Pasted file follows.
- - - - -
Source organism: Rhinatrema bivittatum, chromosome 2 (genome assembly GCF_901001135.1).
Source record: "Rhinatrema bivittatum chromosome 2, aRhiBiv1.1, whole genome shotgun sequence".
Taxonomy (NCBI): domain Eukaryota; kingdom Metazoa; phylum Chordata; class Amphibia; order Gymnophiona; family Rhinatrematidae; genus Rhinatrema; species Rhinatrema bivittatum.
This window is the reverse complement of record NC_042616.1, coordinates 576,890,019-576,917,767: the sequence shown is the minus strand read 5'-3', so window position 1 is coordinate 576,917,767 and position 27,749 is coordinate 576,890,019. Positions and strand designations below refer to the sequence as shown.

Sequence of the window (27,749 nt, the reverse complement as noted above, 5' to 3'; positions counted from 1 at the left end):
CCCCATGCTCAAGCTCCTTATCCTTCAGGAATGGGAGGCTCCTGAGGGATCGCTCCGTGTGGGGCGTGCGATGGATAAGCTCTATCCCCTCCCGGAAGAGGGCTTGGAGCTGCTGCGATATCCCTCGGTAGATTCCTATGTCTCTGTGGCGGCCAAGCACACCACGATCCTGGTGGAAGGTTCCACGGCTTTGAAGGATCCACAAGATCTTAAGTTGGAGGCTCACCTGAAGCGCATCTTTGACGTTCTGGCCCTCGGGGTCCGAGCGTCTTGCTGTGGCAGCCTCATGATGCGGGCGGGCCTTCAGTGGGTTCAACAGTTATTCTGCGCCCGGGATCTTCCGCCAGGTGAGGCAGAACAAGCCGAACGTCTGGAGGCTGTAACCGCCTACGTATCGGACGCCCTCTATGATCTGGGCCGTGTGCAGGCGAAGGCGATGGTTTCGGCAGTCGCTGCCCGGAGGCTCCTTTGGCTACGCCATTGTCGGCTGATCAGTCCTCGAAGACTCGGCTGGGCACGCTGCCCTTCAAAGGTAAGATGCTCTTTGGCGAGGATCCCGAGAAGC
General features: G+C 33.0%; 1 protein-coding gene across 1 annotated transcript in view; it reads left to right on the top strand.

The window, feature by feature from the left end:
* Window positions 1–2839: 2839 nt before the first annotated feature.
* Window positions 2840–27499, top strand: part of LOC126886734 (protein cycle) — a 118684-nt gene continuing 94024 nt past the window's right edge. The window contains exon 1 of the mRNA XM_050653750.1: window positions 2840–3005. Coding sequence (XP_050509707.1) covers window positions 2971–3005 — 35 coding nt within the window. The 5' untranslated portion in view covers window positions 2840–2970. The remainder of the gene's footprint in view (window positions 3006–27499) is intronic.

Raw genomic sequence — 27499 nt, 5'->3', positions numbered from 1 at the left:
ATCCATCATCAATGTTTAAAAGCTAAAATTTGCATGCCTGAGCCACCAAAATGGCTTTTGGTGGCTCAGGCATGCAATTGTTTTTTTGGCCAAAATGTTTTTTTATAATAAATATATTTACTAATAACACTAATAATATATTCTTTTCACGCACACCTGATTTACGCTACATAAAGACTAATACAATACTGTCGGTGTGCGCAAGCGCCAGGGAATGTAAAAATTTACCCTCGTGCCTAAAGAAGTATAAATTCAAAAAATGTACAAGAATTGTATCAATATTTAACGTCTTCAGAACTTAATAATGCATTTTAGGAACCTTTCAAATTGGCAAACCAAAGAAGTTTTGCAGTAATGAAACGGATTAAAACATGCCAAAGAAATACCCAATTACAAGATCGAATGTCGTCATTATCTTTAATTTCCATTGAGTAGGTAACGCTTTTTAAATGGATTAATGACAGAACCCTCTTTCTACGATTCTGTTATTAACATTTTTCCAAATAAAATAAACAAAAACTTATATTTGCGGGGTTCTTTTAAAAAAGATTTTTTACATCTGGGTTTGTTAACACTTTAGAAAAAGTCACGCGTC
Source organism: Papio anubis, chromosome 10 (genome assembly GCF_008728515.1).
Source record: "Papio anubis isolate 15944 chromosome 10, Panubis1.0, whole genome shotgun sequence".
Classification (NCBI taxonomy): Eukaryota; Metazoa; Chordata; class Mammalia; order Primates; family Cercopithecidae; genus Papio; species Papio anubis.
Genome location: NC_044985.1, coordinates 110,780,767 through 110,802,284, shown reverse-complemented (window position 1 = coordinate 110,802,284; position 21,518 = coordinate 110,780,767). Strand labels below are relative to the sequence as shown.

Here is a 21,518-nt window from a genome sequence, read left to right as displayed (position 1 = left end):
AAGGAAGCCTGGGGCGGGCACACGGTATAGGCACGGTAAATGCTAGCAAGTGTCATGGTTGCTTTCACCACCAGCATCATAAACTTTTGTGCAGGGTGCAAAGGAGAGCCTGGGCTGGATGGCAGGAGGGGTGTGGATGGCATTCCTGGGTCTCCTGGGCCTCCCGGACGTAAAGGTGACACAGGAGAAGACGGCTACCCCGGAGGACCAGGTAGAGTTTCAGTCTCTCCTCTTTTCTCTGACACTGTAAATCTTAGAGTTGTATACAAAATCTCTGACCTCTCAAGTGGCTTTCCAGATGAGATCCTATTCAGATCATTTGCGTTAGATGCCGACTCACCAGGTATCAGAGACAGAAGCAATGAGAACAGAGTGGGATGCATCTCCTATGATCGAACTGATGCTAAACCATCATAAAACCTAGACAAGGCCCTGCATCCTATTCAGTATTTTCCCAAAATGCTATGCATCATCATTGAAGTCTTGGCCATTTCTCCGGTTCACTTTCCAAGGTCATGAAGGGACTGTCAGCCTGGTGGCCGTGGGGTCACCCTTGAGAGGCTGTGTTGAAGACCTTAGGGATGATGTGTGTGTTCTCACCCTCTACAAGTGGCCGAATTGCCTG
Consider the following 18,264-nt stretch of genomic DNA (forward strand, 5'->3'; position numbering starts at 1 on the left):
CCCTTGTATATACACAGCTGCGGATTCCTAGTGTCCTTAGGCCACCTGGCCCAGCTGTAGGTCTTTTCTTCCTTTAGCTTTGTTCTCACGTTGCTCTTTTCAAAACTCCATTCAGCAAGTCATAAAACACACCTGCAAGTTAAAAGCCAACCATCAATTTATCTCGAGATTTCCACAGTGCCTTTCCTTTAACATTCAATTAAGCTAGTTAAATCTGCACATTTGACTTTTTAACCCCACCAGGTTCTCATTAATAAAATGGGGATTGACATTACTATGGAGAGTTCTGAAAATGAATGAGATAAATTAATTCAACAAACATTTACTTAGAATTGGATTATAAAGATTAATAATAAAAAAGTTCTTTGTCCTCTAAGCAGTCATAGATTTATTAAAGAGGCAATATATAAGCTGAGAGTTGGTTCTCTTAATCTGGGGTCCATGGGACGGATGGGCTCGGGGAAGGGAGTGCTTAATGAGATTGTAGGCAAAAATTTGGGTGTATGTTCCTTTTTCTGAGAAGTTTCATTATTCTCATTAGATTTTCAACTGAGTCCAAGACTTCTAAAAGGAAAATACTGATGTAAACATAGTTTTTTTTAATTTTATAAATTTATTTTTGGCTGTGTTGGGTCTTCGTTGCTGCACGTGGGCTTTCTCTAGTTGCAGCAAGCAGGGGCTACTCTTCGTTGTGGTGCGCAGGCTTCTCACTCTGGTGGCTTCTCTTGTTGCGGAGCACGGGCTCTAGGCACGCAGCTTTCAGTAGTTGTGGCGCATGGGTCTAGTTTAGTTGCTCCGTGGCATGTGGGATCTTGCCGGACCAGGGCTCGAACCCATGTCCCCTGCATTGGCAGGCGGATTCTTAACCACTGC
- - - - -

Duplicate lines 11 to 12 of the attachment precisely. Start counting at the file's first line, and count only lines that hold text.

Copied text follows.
Raw genomic sequence — 27499 nt, 5'->3', positions numbered from 1 at the left:
ATCCATCATCAATGTTTAAAAGCTAAAATTTGCATGCCTGAGCCACCAAAATGGCTTTTGGTGGCTCAGGCATGCAATTGTTTTTTTGGCCAAAATGTTTTTTTATAATAAATATATTTACTAATAACACTAATAATATATTCTTTTCACGCACACCTGATTTACGCTACATAAAGACTAATACAATACTGTCGGTGTGCGCAAGCGCCAGGGAATGTAAAAATTTACCCTCGTGCCTAAAGAAGTATAAATTCAAAAAATGTACAAGAATTGTATCAATATTTAACGTCTTCAGAACTTAATAATGCATTTTAGGAACCTTTCAAATTGGCAAACCAAAGAAGTTTTGCAGTAATGAAACGGATTAAAACATGCCAAAGAAATACCCAATTACAAGATCGAATGTCGTCATTATCTTTAATTTCCATTGAGTAGGTAACGCTTTTTAAATGGATTAATGACAGAACCCTCTTTCTACGATTCTGTTATTAACATTTTTCCAAATAAAATAAACAAAAACTTATATTTGCGGGGTTCTTTTAAAAAAGATTTTTTACATCTGGGTTTGTTAACACTTTAGAAAAAGTCACGCGTC